Can China overtake India?


“A year ago, the topic was when is China coming back? Now one of the key topics is that India is on the way. This does not just apply to business aviation. India has infrastructure constraints, not dissimilar to China. But it is wanting airplanes now,”says David Dixon, president, Jetcraft Asia.

Dixon was talking after Corporate Jet Investor Asia, which ran last week in Singapore. China is still an important market – with new aircraft deliveries happening – but strong demand from buyers in southeast Asia and Australia have shifted the focus away.

It is easy to forget that mainland China only fully opened its borders to visitors in March this year. For more than two years it was closed, but despite this the country is one of the few markets not to have seen a big post-lockdown demand for business aviation. This is partly because so many aircraft left the country during Covid.

The aircraft that are still here are flying again, which is positive, but we have not seen the bounce that certainly we would have hoped to see in terms of transactional activity or aircraft coming back into the region just yet,” said Simon Bambridge, commercial director, TAG Aviation. “There is interest but we have not seen transactions come back yet.

The mainland Chinese fleet has fallen from more than 300 aircraft to about 200 now, according to speakers and attendees. This is now less than the fleet based in Nevada (and a lot less when NBAA BACE is running in Las Vegas).

It had already started falling before Covid partly because some owners were nervous about ownership. Although this has created opportunities for new products like Amber Aviation’s AmberNet fractional lease.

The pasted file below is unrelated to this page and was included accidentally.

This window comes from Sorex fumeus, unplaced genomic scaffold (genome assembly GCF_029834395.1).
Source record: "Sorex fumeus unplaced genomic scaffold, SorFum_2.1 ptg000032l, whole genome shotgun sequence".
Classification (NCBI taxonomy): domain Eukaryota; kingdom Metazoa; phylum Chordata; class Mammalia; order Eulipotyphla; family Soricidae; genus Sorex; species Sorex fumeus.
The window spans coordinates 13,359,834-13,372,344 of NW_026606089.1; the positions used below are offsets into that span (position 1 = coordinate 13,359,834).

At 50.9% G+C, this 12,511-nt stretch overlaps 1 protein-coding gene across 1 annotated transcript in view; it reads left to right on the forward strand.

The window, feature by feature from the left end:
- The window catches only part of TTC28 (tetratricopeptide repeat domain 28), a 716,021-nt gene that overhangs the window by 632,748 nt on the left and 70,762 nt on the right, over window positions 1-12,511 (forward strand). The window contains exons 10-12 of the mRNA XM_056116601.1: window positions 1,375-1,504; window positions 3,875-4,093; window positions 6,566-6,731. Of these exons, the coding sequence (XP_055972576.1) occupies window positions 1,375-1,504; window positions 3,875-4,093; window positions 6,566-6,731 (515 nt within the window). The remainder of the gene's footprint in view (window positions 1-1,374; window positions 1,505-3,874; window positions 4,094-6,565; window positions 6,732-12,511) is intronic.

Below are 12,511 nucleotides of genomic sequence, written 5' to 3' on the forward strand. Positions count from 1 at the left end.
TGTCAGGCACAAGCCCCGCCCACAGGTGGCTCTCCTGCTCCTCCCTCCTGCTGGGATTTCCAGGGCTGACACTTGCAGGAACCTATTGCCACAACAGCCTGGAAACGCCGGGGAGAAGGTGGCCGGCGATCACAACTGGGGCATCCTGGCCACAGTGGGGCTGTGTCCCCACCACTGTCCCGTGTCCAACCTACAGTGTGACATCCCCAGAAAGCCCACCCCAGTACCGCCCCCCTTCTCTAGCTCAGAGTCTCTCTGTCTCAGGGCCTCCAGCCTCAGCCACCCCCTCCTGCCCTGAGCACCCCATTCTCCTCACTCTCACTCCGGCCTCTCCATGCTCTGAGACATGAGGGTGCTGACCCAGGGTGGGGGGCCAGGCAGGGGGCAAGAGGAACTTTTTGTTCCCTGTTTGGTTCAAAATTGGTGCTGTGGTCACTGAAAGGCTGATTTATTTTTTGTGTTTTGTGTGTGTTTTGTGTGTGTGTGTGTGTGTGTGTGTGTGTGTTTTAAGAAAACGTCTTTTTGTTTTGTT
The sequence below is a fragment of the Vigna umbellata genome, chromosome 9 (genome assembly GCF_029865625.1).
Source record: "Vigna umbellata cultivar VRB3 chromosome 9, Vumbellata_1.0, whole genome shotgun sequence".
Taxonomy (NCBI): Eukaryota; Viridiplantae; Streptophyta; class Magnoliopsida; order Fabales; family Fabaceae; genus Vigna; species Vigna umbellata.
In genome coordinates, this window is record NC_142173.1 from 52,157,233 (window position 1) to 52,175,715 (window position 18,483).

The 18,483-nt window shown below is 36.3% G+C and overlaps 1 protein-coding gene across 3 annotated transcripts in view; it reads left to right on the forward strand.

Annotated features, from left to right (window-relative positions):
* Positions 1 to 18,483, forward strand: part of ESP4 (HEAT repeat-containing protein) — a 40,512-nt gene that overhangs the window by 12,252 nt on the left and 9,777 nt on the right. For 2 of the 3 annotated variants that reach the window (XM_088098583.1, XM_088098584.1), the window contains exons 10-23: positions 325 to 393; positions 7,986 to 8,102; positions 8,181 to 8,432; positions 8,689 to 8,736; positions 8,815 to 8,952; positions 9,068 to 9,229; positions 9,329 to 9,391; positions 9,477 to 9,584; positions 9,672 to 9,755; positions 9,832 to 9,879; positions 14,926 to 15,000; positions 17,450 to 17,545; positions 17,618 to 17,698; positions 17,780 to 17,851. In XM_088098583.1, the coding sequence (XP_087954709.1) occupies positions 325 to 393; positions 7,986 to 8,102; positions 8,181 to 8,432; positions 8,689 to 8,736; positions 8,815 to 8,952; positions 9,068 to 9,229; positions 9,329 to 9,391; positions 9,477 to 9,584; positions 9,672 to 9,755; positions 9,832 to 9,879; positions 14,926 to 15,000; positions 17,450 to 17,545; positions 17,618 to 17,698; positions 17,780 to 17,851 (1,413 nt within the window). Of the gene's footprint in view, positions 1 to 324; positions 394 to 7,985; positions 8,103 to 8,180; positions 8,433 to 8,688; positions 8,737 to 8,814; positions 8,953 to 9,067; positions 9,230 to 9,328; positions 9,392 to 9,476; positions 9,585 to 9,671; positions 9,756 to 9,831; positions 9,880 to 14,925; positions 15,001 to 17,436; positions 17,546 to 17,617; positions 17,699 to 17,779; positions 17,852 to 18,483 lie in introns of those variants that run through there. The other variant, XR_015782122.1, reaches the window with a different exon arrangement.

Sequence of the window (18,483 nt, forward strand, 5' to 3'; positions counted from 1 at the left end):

Business is still good. There’s no doubt about. We are still growing, as are most of our colleagues here. There are aircraft still coming in, but there were a lot also going out in northern Asia in particular,” said Darren Broderick, CEO of ACAM, Asia’s largest operator. But the market is definitely slowing. The post-Covid rush, of first time buyers is done.

The falling fleet in China also means that there is a shortage of aircraft to charter.

“There is strong charter demand both from former owners and new billionaires,” said Alex Jiao, chief executive, Hongkong Jet, who also highlighted opportunities in other markets. This includes Singapore, which has attracted a lot of Chinese UHNWIs.

This shortage of aircraft available for charter – which is felt across much of the region – is also encouraging illegal charter. This is something that many of the speakers and attendees touched on. Everyone agreed that regulators need to do more ramp checks but there is no sign of that happening in most countries.  

On the whole, the operators attending are optimistic but not getting carried away. They see opportunities to grow, but no one expects a return to the gold rush of the early 2010s when Chinese buyers suddenly demanded aircraft.

All of the operators also have had aircraft grounded waiting for parts. Phil Balmer, director maintenance Asia, TAG Aviation, explained the pain that all operators have suffered. He is also optimistic they are slowly improving but said they are seeing some quality issues with new suppliers coming in.

“China will come back slowly, as a more rational market – and there are deliveries coming in,” says Dixon. “There is strong demand in southeast Asia – including Indonesia. But India is now the rising star.”

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